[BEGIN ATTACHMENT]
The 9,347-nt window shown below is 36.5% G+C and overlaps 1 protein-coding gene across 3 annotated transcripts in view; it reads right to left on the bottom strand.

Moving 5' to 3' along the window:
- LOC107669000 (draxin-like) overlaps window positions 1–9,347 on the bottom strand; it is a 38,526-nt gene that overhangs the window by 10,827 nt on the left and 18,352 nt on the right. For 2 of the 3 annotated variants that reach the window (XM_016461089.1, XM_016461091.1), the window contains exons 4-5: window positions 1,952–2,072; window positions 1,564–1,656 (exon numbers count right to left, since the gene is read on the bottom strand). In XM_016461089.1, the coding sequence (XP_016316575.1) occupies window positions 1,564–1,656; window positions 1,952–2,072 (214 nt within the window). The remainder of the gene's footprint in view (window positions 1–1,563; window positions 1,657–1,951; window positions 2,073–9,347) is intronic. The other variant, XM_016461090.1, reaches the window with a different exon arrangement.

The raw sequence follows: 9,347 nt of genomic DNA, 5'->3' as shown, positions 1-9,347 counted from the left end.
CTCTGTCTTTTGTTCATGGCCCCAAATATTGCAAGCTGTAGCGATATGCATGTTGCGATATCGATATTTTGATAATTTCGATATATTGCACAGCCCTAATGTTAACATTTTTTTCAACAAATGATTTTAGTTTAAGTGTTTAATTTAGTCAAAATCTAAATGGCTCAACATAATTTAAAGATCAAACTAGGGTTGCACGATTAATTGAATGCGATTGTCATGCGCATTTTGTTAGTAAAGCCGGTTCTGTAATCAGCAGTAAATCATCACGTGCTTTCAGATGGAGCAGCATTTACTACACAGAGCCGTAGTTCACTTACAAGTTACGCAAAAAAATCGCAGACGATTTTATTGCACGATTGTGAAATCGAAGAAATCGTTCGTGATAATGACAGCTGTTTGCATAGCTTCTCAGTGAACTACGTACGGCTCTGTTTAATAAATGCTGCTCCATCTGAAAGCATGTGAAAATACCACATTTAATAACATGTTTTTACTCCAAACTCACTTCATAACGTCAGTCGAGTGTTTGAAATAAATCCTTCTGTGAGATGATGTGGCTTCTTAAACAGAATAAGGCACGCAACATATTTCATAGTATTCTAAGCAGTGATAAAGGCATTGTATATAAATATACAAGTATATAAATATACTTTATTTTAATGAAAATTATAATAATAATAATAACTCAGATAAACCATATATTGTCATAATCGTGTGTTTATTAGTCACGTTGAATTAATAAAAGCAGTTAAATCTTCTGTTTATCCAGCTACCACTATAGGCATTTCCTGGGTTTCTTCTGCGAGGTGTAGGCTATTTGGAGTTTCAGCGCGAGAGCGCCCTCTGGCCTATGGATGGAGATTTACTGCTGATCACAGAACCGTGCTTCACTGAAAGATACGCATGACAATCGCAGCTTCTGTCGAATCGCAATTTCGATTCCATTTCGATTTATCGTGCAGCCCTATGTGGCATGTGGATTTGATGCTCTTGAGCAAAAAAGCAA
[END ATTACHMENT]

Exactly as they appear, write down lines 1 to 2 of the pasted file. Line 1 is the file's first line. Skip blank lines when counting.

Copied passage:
The 9,347-nt window shown below is 36.5% G+C and overlaps 1 protein-coding gene across 3 annotated transcripts in view; it reads right to left on the bottom strand.

Moving 5' to 3' along the window: